Oh. My. Goodness. This was almost a deal breaker. (It's about to get real people, so just brace yourselves.) We have an electric toilet... which essentially is like going potty on a garbage disposal. It. Was. Horrifying. I nearly leaped onto the bed to get away from the scary grinding loud horrific beast that had revealed itself to be lurking in the seemingly innocuous potty. I am not exaggerating when I say that I had to pep talk myself to use the restroom. All that aside, you will eventually get used to the weirdness of a boat's bathroom. It's been two weeks now, and I am getting over my potty phobia. Just be aware that boat bathrooms may look like an RV restroom, but they are a different creature entirely. 

And most of all, be prepared to have some fun! 
It's going to be an adventure from start to finish, but you can say you did it. 

Tuesday, June 14, 2016

Boat Inspiratons

Today, I am super excited to share some of my decor ideas for our liveaboard boat. I don't plan on doing all of this at once-- I am sure it will be a gradual process-- but I have put together a few idea boards that showcase the vision I have in my head. 

I definitely want to incorporate nautical elements, without going overboard. (Ha! No pun intended.) The color palette will be a blend of blues and grays with hints of citrus incorporated to give an unexpected twist. And if you know me, you know it will be colorful! 

For the galley (kitchen): I'm thinking white cabinets, a rope rug, and a playful table runner. Also, don't you just love that "Welcome Aboard" pillow

Luckily, the previous owner left a lovely grey velvet loveseat in the living room. It's very similar to the one pictured above. I think it will go perfectly with a white-and-blue rug, colorful toss pillows, and a clear acrylic coffee table.

I've never been one to shy away from pattern and color in a small space, but I do think its important to keep furniture streamlined when working with a limited floorplan. A clear coffee table would provide a landing surface while still being light on the eyes.

Finally... the cabin (aka bedroom) inspiration board. I'll probably use my current duvet but accent with navy blue. I would love to try my hand at knitting a super chunky or giant yarn throw blanket. Winters on a liveaboard boat can be pretty cold, so I'll have the perfect excuse to layer on the texture. 

Also, I just have to buy these goofy pillow cases for our forward cabin (the guest room). I mean... you're all singing that song in your heads, after all. Don't deny it. 

Want to shop any of these looks? 
Click below for sources! 

Etsy sources:
Whale wall hook
Crab pillow 
Nautical hardware
Starfish table runner 
Nautical Rope Rug
"Welcome Aboard" pillow
"I'm on a Boat" pillow
Coral watercolor print
velvet pillow

Other sources:
Yacht bedding (coral) 
oversized knit blanket

Monday, June 13, 2016

Welcome Aboard!

After almost two months of negotiations, delays, and nail-biting stress, I'm happy to share that we finally (major emphasis on finally) own our liveaboard boat!

She is finally ours! Bought and paid for... and in our name. 

It was such a long, arduous process, but I am so relieved to have our own "home" again. Even if it does float. I'm so excited to make it our own and to try my hand at decorating a yacht. I can't wait to share my ideas with you! 

Tuesday, May 24, 2016

A Life Update: Buying a Liveaboard Yacht

Well hello friends! Long time no see! I'm technically still in my blogging hiatus period but I wanted to provide a brief life update explaining where I've gone and why I haven't written for the past few weeks. 

If you follow us on Instagram, you will have noticed some rumblings regarding our purchasing a liveaboard yacht here in Washington, D.C. Well I am here to confirm these rumors! Mark and I are in the process of closing on a 1988 Carver yacht at Gangplank Marina, one of the largest liveaboard boat communities on the East Coast.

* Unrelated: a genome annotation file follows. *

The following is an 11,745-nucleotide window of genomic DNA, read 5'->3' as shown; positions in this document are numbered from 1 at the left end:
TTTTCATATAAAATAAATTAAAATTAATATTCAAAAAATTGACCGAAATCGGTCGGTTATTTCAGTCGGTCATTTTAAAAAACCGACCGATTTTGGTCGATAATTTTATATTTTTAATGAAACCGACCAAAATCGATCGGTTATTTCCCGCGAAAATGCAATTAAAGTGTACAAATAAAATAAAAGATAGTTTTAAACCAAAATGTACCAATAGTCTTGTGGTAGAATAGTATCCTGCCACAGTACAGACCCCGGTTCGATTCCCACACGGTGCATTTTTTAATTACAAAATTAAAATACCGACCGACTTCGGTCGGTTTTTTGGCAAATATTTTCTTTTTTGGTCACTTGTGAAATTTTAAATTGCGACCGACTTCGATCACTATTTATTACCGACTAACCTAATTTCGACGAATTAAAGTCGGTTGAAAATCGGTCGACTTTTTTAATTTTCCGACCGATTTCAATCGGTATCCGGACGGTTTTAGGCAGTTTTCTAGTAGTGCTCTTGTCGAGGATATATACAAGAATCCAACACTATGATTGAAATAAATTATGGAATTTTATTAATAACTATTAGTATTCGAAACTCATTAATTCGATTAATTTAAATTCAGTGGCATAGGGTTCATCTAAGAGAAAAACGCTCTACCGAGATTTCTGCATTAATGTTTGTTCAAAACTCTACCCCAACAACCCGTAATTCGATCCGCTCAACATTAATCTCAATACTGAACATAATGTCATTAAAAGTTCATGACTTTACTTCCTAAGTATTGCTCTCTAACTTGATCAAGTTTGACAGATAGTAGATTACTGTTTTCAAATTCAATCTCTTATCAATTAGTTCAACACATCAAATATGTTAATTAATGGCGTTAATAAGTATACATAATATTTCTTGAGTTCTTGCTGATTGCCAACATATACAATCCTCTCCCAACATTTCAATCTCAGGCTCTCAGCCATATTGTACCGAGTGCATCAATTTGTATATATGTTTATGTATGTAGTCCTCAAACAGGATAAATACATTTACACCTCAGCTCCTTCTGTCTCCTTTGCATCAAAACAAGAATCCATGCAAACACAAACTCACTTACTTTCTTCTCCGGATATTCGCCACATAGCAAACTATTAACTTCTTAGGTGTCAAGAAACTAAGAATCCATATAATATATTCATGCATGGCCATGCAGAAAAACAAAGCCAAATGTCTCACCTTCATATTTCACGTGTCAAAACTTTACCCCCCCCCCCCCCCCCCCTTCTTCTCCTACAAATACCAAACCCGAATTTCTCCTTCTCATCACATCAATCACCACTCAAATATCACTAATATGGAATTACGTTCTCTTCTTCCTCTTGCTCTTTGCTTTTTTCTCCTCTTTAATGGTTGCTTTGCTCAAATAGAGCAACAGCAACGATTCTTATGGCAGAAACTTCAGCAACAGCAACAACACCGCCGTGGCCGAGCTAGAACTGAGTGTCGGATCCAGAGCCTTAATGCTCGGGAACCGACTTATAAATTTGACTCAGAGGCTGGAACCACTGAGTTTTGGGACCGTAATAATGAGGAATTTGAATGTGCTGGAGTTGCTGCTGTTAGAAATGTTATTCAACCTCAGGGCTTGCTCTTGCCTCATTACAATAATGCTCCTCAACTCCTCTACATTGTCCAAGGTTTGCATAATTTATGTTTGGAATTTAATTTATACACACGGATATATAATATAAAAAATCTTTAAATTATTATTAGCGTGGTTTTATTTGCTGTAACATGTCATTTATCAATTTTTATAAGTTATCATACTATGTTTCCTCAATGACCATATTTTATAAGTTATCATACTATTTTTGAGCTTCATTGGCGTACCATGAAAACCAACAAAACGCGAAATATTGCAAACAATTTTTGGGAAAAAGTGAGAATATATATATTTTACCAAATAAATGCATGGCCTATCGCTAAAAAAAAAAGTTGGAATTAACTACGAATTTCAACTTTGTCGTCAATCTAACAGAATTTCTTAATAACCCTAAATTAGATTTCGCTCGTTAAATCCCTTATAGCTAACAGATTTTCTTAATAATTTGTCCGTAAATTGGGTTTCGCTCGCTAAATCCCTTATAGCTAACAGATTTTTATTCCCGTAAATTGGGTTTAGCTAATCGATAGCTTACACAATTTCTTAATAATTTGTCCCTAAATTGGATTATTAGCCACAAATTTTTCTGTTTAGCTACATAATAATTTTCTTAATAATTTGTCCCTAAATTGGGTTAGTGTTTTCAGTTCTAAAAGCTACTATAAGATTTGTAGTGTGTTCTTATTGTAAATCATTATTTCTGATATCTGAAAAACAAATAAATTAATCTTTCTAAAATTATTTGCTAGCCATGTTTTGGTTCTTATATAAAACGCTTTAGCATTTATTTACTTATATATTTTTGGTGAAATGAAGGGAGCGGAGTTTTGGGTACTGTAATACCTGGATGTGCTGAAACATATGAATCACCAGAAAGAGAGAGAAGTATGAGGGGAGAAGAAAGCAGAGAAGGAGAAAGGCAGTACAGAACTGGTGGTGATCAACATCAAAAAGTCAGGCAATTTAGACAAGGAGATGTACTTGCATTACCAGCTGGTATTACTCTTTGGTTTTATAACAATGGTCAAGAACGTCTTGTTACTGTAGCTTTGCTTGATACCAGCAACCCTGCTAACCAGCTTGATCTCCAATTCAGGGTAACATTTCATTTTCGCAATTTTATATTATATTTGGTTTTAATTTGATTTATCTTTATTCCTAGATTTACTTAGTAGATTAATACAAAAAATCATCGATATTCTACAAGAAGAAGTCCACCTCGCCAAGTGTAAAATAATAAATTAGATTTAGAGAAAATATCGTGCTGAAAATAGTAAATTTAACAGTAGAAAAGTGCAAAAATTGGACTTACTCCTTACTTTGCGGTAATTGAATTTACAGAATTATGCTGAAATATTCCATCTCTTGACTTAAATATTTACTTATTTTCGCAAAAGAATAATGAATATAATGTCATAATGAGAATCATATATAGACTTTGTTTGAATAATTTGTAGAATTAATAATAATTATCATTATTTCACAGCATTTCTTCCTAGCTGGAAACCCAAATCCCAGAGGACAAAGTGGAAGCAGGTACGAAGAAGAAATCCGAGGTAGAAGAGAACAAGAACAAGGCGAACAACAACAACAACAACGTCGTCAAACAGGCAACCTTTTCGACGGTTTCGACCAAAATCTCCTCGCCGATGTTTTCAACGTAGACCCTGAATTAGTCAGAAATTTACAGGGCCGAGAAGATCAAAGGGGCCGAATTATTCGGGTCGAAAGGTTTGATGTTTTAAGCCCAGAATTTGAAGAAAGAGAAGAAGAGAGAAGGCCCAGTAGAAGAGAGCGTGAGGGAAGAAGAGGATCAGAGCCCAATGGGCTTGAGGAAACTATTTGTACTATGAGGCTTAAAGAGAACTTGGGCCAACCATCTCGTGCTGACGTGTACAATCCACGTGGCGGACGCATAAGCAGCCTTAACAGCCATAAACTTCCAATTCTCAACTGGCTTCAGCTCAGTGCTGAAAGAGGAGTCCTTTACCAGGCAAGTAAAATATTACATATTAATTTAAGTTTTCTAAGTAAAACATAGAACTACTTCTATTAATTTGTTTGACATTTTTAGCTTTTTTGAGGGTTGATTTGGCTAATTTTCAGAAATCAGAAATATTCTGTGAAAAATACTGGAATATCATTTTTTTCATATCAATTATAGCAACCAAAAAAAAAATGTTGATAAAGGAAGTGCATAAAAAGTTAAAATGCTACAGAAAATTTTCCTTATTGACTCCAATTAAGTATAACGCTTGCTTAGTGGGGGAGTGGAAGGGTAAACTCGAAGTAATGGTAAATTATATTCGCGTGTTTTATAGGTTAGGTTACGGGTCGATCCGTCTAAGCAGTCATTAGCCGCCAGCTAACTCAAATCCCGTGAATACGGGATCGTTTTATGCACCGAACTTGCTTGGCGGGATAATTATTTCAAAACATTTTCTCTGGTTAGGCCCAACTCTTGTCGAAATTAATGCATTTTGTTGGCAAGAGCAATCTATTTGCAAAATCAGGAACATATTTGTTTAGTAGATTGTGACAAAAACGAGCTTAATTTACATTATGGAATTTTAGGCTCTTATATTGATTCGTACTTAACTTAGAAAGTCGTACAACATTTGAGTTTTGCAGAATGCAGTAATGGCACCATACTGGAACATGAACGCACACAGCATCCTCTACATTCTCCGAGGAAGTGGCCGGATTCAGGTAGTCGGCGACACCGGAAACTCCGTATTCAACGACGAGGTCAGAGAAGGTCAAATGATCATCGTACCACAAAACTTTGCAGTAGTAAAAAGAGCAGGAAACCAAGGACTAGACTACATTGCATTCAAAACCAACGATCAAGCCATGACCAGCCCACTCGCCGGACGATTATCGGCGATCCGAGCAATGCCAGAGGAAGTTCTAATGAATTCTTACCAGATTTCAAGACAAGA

Why, you ask? Two main reasons: 1) renting or purchasing property in DC is astronomically expensive and 2) we own a pitbull, which dramatically reduced the properties we could even consider. Thankfully, the marina could care less what kind of dog we own! We spent several months weighing the pros and cons of liveaboard life and decided that we really wanted to give it a try while we're young and still childless. After all, you only live once right? 

However, as it turns out, buying a liveaboard boat is one of the most complicated things you will ever do. It makes buying a house look like a walk in the park. After the recession, many lending and housing rules changed, thus preventing marine lenders from being able to loan to liveaboards. I could count on one hand the number of banks that will lend to a liveaboard. To compound the issue, many of those banks have dreadful customer service. Including the one we're using. Let me just say that our original closing date was May 9th.... We're now almost into June and just now getting the final paperwork. 

At this point, you're probably asking "Wait, didn't your house sell on April 29th?" Why yes! Yes it did! We have been bouncing all over the state, staying with family and friends in the interim. Thank goodness for our loved ones! At present, since closing seems to actually be happening soon, the boat owner has allowed us to pay a deposit and semi move on board. While I'm still nervous until everything goes through completely, we at least have a place to stay and are getting used to the movements and sounds of the boat. Meanwhile, Solo is in love with boat life-- I'm pretty sure he thinks he is captain. 

See what I mean? 

We're certainly not "out of the woods" yet-- but I hope that in a few weeks, all of this hassle will just be a memory! Once the documents are all signed, I imagine I will deflate with relief. And hopefully see the end of the stomach ulcers this stressful situation has caused! 

Keep us in your thoughts over the next few days! 
I will write again once everything is finalized! 

Wednesday, April 20, 2016

Brief Blogging Hiatus

Hello everyone! Well as you can imagine, our life is in complete and utter upheaval. The settlement date on our house sale is next Friday (gasp!). Meanwhile, we're scrambling to finalize the boat purchase... so much easier said than done. There's a whole big story there, but it will just have to wait for another day! 

With all the pressure of packing our house, selling our furniture, and moving to DC, I simply do not have time to blog. Thus Patina & Purl Blog and Etsy shop will both be going on a brief hiatus. But don't worry! We'll return in mid-May once we have finally settled in our new home. 

Want to stay in touch? 

You can still follow along via